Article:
RFID chip: A helpful or scary future tool?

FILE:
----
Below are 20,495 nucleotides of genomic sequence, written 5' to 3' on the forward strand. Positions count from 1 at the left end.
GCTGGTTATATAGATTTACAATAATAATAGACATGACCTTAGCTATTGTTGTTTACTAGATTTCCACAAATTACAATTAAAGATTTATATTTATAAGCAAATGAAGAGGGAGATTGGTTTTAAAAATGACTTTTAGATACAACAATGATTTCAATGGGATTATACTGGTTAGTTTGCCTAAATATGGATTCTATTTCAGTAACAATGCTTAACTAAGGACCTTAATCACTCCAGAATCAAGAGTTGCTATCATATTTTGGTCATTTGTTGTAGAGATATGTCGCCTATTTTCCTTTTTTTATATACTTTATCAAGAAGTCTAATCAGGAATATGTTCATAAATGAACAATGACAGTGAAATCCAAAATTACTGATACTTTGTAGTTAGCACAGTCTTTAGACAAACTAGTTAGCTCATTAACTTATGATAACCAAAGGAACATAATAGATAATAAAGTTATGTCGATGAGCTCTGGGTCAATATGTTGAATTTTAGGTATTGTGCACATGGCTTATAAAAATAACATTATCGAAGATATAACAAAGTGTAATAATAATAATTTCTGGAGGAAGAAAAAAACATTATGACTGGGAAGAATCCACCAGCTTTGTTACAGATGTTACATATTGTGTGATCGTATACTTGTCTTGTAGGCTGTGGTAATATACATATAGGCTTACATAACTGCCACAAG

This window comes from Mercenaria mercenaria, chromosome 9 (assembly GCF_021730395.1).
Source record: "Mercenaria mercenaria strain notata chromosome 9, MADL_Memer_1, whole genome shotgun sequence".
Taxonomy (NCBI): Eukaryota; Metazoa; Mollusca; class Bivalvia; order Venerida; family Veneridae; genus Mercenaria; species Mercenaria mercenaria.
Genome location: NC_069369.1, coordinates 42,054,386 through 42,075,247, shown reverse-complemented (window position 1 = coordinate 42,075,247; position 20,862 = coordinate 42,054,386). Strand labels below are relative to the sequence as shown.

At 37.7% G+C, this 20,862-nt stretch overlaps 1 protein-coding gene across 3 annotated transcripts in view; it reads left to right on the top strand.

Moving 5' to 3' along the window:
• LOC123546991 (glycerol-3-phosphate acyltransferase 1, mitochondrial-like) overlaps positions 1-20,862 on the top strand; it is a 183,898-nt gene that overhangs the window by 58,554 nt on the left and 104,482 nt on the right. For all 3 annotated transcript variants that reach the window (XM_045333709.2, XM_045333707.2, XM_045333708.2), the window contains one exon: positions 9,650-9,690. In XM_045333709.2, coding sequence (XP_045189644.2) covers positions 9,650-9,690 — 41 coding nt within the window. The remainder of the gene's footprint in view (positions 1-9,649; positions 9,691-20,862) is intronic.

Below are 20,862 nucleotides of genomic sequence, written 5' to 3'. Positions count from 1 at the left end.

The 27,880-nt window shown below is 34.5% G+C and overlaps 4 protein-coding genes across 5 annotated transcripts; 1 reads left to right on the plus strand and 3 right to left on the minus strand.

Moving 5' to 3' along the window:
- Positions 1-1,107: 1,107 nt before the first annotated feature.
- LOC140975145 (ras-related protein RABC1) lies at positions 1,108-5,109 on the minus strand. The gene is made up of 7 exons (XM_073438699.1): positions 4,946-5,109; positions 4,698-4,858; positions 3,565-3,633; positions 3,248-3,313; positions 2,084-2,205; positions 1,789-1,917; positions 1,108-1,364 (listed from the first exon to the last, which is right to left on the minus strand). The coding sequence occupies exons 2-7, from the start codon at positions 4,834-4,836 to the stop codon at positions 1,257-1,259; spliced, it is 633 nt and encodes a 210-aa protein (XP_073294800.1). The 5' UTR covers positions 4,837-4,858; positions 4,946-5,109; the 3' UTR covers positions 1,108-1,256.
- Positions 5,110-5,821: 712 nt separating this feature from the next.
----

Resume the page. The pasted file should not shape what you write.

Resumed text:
The fastest growing technology in recent years is low-cost Radio Frequency Identification (RFID), which police, industrials, shopkeepers and others use to monitor merchandise. RFID is the perfect tool for such a purpose. Bar codes on merchandise will gradually be replaced by special labels which can store far more data. But independent authorities around the world are already criticizing the device, saying it is yet another attack on privacy, since buying activities and consumer preferences will be more easily stored in a joint database. Experts are warning of the security risks to data stored on every RFID card. Right now, this technology is being used in fairly harmless ways. However, the consequences of its broader use will become evident in the next few years, when RFID labels will be affixed to all consumer products and passports and even as chips implanted in the human body. In Greece, RFID sensors are already used in large clothing and record stores (as plastic labels that trigger alarms if the object is taken out of the store) and at highway toll posts (as E-Pass and TEO pass). Taxis in Attica have also been equipped with an electronic stamp so the authorities can check their validity from a distance. One of the City of Athens’s most ambitious schemes is to use this label as a system to monitor parking that includes a «smart» way of billing drivers. The most advanced applications of RFID abroad are being developed in pilot schemes. At the Extra Future Store supermarket chain in Germany (a chain with stores in Greece), products bear labels that tell management the life cycle of the product, enabling them to replace expired goods. Consumers, on the other hand, are subjected to individually tailored marketing strategies. As they leave the store, they don’t have to wait in line at the cash desk, since goods are scanned and billed automatically. In Britain, the Barbican library uses RFID labels to monitor books on loan. In New York, Amsterdam and Singapore, airports have pilot programs for the movement of luggage. According to estimates, 0.7 percent of the 1.5 billion pieces of luggage moved annually end up at the wrong destination. Each lost piece of luggage costs the airline $100. Until now, the bar code system provided an accuracy rate of 80 percent (about 20 percent of bar codes are damaged and cannot be read). The use of RFID labels raises the accuracy rate to 95 percent. At a school in Texas, pupils have been issued with cards that allow the principal to trace their movements, thereby deterring truancy. According to sources, some Americans have had themselves implanted with microchips so authorities can find them if they are kidnapped. Radio Frequency Identification is also being used to monitor the movement of people through a microchip in new passports. The US authorities are planning to put RFID labels in passports as of this month, with a view to having 64KB chips in all passports within a year’s time. They will contain biometric data such as iris identification and digital fingerprints. There are similar plans afoot for Greek passports, which will have specifications that can incorporate electronic sensors in future. Michalis Mavis – head of the Hellenic Telecommunications Organization (OTE)’s security and risk control service, as well as vice president of the Greek Agency for Protection from Telecommunications Fraud – gave this warning: «Since the content stored on a microchip will not be encoded, anyone will be able to gain access to it and enter the database, which will include sensitive personal information. RFID receivers are sold on the open market. If someone has one of these they can easily monitor someone else’s movements or gain access to information on the person’s passport or ID card. It is very useful technology, but it can, under some circumstances, endanger privacy.» Some Americans fear that when they travel abroad terrorists will be able to ascertain their nationality at a distance, making them more vulnerable to attack. Greece’s Personal Information Protection Authority is one of a number of similar organizations concerned about the issue. Recently they issued a joint decision expressing their concern at the spread of RFID technology. They say it is now possible to monitor consumer behavior and therefore people’s way of life, their movements (via electronic tickets), their habits and even their illnesses (via medication purchases).